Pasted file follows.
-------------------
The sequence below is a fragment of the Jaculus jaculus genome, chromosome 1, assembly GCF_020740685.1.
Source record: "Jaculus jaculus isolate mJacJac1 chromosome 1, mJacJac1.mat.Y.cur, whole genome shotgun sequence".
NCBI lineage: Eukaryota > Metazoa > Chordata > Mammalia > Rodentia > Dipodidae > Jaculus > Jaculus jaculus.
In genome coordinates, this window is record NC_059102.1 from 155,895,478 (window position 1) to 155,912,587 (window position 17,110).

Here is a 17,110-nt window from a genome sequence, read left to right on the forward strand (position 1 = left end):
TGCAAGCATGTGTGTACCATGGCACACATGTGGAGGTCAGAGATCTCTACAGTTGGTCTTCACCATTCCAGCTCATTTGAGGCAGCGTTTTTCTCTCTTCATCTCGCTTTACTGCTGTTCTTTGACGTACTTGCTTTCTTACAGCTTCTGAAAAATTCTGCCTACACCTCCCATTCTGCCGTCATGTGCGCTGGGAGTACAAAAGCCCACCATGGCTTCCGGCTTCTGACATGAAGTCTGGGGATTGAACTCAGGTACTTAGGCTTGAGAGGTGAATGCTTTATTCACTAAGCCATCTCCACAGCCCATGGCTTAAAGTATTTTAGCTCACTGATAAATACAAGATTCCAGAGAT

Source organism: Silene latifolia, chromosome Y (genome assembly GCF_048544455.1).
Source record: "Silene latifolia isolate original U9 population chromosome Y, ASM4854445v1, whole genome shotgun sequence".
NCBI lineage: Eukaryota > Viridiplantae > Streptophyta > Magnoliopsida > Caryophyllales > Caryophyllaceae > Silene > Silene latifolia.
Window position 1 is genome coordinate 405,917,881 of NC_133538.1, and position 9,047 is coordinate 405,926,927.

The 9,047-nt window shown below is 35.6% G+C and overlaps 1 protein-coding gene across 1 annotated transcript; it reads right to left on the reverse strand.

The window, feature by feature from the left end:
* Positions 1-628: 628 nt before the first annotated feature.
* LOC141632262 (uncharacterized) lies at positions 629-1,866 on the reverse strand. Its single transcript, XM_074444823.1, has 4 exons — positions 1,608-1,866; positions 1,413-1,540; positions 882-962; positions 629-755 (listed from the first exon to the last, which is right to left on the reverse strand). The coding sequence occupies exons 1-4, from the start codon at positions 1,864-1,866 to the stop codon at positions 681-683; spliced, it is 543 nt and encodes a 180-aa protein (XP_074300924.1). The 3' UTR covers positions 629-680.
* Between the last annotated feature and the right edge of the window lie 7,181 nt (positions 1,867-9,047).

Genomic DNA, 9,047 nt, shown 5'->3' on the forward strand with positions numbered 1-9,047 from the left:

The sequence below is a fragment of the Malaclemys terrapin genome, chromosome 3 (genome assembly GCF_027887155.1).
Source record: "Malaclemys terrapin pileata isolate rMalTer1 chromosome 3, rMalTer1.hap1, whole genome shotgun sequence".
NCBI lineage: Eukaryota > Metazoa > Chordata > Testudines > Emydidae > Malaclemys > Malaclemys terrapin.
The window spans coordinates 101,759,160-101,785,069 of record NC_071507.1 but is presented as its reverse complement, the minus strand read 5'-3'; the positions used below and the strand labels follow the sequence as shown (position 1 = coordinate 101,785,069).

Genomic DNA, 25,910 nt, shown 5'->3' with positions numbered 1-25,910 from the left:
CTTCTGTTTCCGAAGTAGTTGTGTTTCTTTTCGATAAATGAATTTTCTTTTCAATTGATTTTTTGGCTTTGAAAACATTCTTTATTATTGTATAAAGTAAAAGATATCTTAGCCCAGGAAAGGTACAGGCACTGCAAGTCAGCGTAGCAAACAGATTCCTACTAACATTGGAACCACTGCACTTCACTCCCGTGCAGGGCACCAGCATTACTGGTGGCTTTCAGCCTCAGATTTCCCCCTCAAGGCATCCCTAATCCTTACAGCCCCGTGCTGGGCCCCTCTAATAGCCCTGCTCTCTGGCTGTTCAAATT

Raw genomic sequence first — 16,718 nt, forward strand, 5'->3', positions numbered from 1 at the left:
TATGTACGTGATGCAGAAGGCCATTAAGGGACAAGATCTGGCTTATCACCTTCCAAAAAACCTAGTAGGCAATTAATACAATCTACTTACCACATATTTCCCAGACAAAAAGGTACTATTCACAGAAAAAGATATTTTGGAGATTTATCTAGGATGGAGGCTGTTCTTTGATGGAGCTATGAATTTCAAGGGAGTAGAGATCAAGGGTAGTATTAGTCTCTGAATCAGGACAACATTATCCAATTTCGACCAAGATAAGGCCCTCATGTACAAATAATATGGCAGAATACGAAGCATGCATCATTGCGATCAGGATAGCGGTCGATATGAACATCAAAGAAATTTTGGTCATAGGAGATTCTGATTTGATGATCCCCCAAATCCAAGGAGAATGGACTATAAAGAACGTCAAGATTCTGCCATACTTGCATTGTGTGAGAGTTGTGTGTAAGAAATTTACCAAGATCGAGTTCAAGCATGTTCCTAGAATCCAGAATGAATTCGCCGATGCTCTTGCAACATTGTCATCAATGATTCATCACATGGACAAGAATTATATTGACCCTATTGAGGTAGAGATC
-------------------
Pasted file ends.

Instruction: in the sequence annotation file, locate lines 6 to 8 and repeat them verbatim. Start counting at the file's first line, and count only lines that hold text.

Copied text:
TGCAAGCATGTGTGTACCATGGCACACATGTGGAGGTCAGAGATCTCTACAGTTGGTCTTCACCATTCCAGCTCATTTGAGGCAGCGTTTTTCTCTCTTCATCTCGCTTTACTGCTGTTCTTTGACGTACTTGCTTTCTTACAGCTTCTGAAAAATTCTGCCTACACCTCCCATTCTGCCGTCATGTGCGCTGGGAGTACAAAAGCCCACCATGGCTTCCGGCTTCTGACATGAAGTCTGGGGATTGAACTCAGGTACTTAGGCTTGAGAGGTGAATGCTTTATTCACTAAGCCATCTCCACAGCCCATGGCTTAAAGTATTTTAGCTCACTGATAAATACAAGATTCCAGAGAT

Source organism: Silene latifolia, chromosome Y (genome assembly GCF_048544455.1).
Source record: "Silene latifolia isolate original U9 population chromosome Y, ASM4854445v1, whole genome shotgun sequence".